FIG. 9 is a circuit schematic diagram of infrared (IR) receivers 34, 42 used in transmitter 12 and receiver 14 portions of device 10. IR receivers 34, 42 each comprise three infrared detectors 90 wired in parallel, which feed an operational amplifier U3. The output of U3 drives a transistor Q3 and inverter U4 pair, with a 5K ohm potentiometer R1 allowing adjustment of the threshold level to reject noise. Inverter U4 feeds its output to a flip-flop 92, which is a simple latch set in a toggle mode.
In operation, IR detectors 90 receive the infrared pulse and transfer the information received to amplifier U3, which drives transistor Q3, and the output of inverter U4 operates flip-flop 92. Flip-flop 92 responds to every pulse as either a positive going or negative going edge, so every time it receives a pulse, it clocks the latch to change the status from either high (1) to low (0), or from a low back to a high state. In this fashion, the original transition of high to low is reassembled at the receiver portion 14.
The latch provided by flip-flop 92 is initialized in accordance with the data protocol which considers a high state as no data, and a start bit as a low state. Transmitter portion 12 and receiver portion 14 and their respective microcontrollers 70, 80 follow the same protocol, such that during initialization with no data, both latches start in a high state.
Thus, with both latches in a high state, the first pulse received causes flip-flop 92 to drop to a low state, which is the start bit. The reset signal 94 is provided by microcontrollers 70, 80 to reset flip-flop 92 either if an error condition is detected or whenever IR transmitters 28, 52 are active so that no data transmitted is received and returned. Thus, using the reset function, IR transmitters 28, 52 can be shut-off immediately during transmission.
It will be appreciated by those skilled in the art that the IR link may be replaced by a communication link using low power RF, with appropriate modifications. In addition, where there are several dedicated printers 20 within range of the IR link, each may be distinctly identified in the data communication protocol by use of an identification code in the control words, so that only the desired printer 20 responds.
FIGS. 10-11 are flowchart diagrams of the operational sequence of the cordless printer control device 10 of FIG. 1. The flow charts of FIGS. 10-11 can be converted to assembler language for use in microcontrollers 70, 80, in accordance with skill of the art software programming techniques.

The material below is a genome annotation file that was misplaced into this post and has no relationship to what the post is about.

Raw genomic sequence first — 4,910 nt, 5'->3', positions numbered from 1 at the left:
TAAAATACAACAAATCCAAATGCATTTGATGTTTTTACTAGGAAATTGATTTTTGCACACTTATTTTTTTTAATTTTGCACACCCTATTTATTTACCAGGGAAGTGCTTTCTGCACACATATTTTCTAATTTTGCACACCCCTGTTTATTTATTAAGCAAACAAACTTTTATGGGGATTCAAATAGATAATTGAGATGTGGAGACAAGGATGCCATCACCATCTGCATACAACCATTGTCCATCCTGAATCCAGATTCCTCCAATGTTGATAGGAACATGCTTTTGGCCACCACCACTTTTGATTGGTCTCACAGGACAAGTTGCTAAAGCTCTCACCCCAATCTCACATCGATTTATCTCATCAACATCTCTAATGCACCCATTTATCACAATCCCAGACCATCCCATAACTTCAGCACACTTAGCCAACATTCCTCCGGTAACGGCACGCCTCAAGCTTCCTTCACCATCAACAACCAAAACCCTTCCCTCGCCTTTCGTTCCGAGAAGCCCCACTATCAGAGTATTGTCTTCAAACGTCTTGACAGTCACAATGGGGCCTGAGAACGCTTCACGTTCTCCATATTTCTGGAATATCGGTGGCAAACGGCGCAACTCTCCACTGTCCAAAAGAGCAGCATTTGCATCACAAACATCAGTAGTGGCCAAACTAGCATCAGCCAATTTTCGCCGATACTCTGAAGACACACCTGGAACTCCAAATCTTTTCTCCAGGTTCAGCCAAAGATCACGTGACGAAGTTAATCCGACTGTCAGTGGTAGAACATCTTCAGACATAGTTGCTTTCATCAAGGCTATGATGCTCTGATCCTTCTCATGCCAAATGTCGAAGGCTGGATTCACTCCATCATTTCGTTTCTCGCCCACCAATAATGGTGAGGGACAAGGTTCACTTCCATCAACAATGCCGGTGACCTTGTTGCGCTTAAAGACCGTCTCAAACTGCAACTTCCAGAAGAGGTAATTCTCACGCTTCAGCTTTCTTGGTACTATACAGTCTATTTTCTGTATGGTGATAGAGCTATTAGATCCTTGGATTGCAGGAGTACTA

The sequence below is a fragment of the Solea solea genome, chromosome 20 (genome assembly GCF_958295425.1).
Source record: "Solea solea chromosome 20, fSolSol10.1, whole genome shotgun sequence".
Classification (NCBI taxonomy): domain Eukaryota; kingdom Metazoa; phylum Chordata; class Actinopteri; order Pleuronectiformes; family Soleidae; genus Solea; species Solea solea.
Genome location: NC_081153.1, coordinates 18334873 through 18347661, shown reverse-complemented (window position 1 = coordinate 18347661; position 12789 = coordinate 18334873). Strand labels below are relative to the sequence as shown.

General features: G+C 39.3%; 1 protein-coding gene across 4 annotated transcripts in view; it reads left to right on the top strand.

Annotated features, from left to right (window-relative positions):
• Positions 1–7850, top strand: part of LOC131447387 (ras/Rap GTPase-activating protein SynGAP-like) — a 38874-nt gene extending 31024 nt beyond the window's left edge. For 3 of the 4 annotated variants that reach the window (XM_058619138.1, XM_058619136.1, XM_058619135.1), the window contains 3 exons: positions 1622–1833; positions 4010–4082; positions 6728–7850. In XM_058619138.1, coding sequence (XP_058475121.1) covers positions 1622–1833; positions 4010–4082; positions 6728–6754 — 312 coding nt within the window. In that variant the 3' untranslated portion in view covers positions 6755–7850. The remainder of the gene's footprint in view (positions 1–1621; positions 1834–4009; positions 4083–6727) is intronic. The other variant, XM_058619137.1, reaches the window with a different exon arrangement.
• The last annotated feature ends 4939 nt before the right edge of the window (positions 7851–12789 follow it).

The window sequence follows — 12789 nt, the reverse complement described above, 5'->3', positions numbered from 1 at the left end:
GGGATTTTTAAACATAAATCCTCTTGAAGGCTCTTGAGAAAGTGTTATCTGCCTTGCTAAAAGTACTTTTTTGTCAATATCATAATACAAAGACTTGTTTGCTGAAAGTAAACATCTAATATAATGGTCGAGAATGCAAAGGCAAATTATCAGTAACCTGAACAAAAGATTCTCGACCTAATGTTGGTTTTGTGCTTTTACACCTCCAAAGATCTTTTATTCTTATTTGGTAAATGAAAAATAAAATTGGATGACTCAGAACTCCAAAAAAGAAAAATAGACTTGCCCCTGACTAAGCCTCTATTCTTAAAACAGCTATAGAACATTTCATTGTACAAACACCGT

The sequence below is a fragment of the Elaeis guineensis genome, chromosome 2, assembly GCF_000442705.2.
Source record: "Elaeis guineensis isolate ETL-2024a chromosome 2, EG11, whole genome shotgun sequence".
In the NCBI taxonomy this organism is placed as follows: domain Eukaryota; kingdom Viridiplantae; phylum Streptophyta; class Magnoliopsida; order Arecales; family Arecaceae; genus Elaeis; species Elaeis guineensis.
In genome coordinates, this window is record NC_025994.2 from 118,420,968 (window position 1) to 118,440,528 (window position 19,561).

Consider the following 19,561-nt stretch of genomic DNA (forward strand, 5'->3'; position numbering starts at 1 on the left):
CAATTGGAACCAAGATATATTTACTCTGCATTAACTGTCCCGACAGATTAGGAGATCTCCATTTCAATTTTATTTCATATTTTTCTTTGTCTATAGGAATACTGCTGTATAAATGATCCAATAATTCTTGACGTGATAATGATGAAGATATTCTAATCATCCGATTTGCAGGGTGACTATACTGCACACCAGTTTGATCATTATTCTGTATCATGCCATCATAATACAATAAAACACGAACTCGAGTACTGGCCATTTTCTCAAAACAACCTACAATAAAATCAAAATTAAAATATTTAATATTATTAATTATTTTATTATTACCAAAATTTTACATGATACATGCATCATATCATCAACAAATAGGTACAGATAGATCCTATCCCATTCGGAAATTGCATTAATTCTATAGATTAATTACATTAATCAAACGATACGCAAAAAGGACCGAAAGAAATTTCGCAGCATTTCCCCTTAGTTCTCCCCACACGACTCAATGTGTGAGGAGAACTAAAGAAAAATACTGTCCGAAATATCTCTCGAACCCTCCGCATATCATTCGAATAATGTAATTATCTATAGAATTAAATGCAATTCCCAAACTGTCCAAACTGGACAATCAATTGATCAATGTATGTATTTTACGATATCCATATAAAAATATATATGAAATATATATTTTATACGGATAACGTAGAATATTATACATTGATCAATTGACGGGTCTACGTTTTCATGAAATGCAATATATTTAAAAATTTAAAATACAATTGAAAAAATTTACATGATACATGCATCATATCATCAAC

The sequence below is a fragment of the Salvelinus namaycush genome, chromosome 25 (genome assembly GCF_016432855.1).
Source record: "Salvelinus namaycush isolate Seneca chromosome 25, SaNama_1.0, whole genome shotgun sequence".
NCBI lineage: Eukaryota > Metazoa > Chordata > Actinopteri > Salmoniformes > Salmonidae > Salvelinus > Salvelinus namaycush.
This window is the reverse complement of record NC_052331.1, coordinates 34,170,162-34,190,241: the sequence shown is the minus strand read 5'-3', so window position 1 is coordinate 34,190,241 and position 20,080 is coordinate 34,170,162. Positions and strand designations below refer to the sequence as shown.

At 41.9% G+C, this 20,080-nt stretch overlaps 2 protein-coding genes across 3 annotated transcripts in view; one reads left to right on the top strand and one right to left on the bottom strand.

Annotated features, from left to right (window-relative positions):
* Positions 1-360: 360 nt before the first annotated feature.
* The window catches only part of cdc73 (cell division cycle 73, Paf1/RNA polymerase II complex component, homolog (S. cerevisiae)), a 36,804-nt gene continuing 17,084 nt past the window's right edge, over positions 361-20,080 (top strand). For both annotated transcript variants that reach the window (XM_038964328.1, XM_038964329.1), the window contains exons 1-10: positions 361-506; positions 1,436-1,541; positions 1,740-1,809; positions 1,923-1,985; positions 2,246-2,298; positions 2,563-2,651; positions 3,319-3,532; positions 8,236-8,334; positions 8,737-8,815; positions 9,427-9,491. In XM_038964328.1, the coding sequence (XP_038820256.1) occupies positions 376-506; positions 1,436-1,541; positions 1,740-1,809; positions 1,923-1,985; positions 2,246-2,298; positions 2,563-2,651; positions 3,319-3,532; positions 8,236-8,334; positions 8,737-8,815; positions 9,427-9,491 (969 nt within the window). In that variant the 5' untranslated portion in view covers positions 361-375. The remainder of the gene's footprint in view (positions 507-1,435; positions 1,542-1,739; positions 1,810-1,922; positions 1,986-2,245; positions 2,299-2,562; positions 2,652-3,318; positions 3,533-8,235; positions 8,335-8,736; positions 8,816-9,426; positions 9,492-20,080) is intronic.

In FIG. 10, the operational sequence of transmitter portion 12 is shown, which begins in block 95 where microcontroller 70 is initialized so that it can handle the appropriate signals. In block 96, a wait state is entered while waiting for a data strobe from portable computer 16 advising that there is data to be sent to printer 20. Upon receipt of the data strobe signal in block 98, in block 100 a control word is prepared to accompany the data for error detection.
In block 102, the data and the control word are transmitted together to receiver portion 14 where an error check is made. The operational sequence then waits in block 104 for an acknowledge pulse from printer 20, and upon receipt of an acknowledge, an acknowledge word is sent to transmitter portion 12, which then transfers an acknowledge pulse to portable computer 16. If an acknowledge word is not received, the operation returns to block 100 where the control word for error detection is generated again, and the data is resent, until a good acknowledge word is received from receiver portion 14 and printer 20. Upon receipt of a good acknowledge word, in block 106 this is sent to computer 16 and the operation returns to the wait state in block 96.
In FIG. 11, the operational sequence of receiver portion 14 is shown, beginning in block 108 with initialization of microcontroller 80. The operation proceeds to block 110 where a wait state is entered, awaiting receipt of serial data which is either a control word or the data from transmitter portion 12. Upon receipt of data in block 112, it is checked for errors in block 114. If errors are detected in block 116, in block 118 an error word will be sent back to transmitter portion 12 and operation will return to the wait state in block 110.
If there are no errors in the serial data received, this means it is data to be sent to printer 20. In block 120 the data is sent to printer 20 and in block 122, a wait state is entered, awaiting receipt of an acknowledge pulse from printer 20. Upon receipt of a printer acknowledge pulse in block 122, a serial acknowledge word is sent to transmitter portion 12 in block 124, and operation returns to the wait state in block 110.
Having described the invention with regard to certain specific embodiments thereof, it is to be understood that the description is not meant as a limitation, since further modifications may now suggest themselves to those skilled in the art, and it is intended to cover such modifications as fall within the scope of the appended claims.
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|U.S. Classification||358/1.15, 358/1.13|
|International Classification||G06F3/12, G06K15/00|
|Cooperative Classification||G06K2215/0005, G06K15/00, G06F3/1293|
|European Classification||G06K15/00, G06F3/12C|
|Jul 18, 1994||AS||Assignment|
Owner name: ITI INNOVATIVE TECHNOLOGY LTD., ISRAEL
Free format text: ASSIGNMENT OF ASSIGNORS INTEREST;ASSIGNORS:HABER, ALAN P.;KAHN, SIMON M.;REEL/FRAME:007061/0710
Effective date: 19940605
|Dec 12, 1997||AS||Assignment|
Owner name: INTEGRATED TECHNOLOGY INC., NEW JERSEY
Free format text: ASSIGNMENT OF ASSIGNORS INTEREST;ASSIGNOR:ITI INNOVATIVE TECNOLOGY LTD.;REEL/FRAME:008857/0734
Effective date: 19971202
|Oct 12, 2000||AS||Assignment|
|Oct 16, 2000||AS||Assignment|
|Jan 4, 2001||AS||Assignment|
|Jan 22, 2002||REMI||Maintenance fee reminder mailed|
|Jul 1, 2002||LAPS||Lapse for failure to pay maintenance fees|
|Aug 27, 2002||FP||Expired due to failure to pay maintenance fee|
Effective date: 20020630